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Mustard Gas Study WWII

22 Jun

As a young U.S. Army soldier during World War II, Rollins Edwards knew better than to refuse an assignment.

When officers led him and a dozen others into a wooden gas chamber and locked the door, he didn’t complain. None of them did. Then, a mixture of mustard gas and a similar agent called lewisite was piped inside.

“It felt like you were on fire,” recalls Edwards, now 93 years old. “Guys started screaming and hollering and trying to break out. And then some of the guys fainted. And finally they opened the door and let us out, and the guys were just, they were in bad shape.”

About This Investigation

This is Part 1 of a two-part investigation on mustard gas testing conducted by the U.S. military during World War II. The second story in this report will examine the failures by the Department of Veterans Affairs to provide benefits to those injured by military mustard gas experiments.

Edwards was one of 60,000 enlisted men enrolled in a once-secret government program — formally declassified in 1993 — to test mustard gas and other chemical agents on American troops. But there was a specific reason he was chosen: Edwards is African-American.

“They said we were being tested to see what effect these gases would have on black skins,” Edwards says.

An NPR investigation has found evidence that Edwards’ experience was not unique. While the Pentagon admitted decades ago that it used American troops as test subjects in experiments with mustard gas, until now, officials have never spoken about the tests that grouped subjects by race.

For the first time, NPR tracked down some of the men used in the race-based experiments. And it wasn’t just African-Americans. Japanese-Americans were used as test subjects, serving as proxies for the enemy so scientists could explore how mustard gas and other chemicals might affect Japanese troops. Puerto Rican soldiers were also singled out…

The VA’s broken promise to those exposed to Mustard Gas

In secret chemical weapons experiments conducted during World War II, the U.S. military exposed thousands of American troops to mustard gas.

When those experiments were formally declassified in the 1990s, the Department of Veterans Affairs made two promises: to locate about 4,000 men who were used in the most extreme tests, and to compensate those who had permanent injuries.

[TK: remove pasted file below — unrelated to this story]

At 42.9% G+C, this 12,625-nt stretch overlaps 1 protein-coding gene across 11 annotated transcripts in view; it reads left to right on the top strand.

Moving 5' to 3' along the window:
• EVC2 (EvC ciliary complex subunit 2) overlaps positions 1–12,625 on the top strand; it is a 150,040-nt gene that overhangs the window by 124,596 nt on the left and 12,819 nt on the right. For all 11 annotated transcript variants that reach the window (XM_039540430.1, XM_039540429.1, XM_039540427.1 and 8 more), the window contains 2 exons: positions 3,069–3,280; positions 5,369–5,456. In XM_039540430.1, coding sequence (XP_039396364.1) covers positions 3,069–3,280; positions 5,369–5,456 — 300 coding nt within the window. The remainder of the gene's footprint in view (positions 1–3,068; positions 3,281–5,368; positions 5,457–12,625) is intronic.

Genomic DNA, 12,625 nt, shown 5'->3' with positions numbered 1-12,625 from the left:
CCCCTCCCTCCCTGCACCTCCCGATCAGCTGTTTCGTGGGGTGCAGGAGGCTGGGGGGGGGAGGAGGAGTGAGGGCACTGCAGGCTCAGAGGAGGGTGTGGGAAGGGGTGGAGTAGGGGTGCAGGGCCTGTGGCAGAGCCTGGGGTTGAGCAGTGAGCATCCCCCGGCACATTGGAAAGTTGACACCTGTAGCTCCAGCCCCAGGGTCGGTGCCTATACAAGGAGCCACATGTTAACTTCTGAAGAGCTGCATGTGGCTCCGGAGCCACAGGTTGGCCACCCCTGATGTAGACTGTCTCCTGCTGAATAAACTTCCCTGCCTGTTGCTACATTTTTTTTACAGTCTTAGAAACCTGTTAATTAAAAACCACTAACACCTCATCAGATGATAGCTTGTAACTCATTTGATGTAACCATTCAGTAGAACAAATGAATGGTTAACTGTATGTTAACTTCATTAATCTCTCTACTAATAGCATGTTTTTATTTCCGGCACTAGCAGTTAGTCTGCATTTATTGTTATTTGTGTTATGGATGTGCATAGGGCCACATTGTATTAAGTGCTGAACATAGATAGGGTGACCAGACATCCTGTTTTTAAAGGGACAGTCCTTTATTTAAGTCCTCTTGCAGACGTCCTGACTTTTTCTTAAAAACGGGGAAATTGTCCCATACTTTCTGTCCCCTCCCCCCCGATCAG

Charlie Cavell at his home in Virginia. He is one of 60,000 World War II veterans exposed to mustard gas as part of secret experiments by the U.S. military.
Ariel Zambelich/NPR

But the VA didn’t uphold those promises, an NPR investigation has found.

NPR interviewed more than 40 living test subjects and family members, and they describe an unending cycle of appeals and denials as they struggled to get government benefits for mustard gas exposure. Some gave up out of frustration.


Reasons for admission to an insane asylum

23 Oct

After viewing this list of what could have gotten you admitted to West Virginia’s Hospital for the Insane (Weston) aka Trans-Allegheny Lunatic Asylum back in the late-1800s, I’ve swiftly concluded that the criteria was rather all-encompassing. Who among us is a stranger to what’s on this list?

The meatrix

5 Aug

Award winning animation on the factory farms and their treatment of animals.

It links you to

The ‘what you can do’ tab has helpful links as well.

The interactive 360 is a simple teaching tool that students can use. It would be good to assign a homework assignment for students to explore this and write about some facts they’ve learned from it.

Immokalee workers and birth defects from pesticides

25 May
Immokalee workers and birth defects from pesticides. Local issue going on in FL. Compelling pictures. EJ issue, 2005 article.

Canada reviving the Asbestos industry

13 May

Even though it is well known that asbestos exposure causes mesothelioma, the town Asbestos, in Canada, is reviving its Asbestos mining to sell it to India. Check out the interview, the third video down in the segment called “ored to death.”
Major EJ issue!

Allergies in school

24 Mar

Interesting story of a child with extreme allergies and how a school district is dealing with accommodating her.

Sharing Breast Milk

24 Jan

Breast milk sharing through a milk bank. Interesting…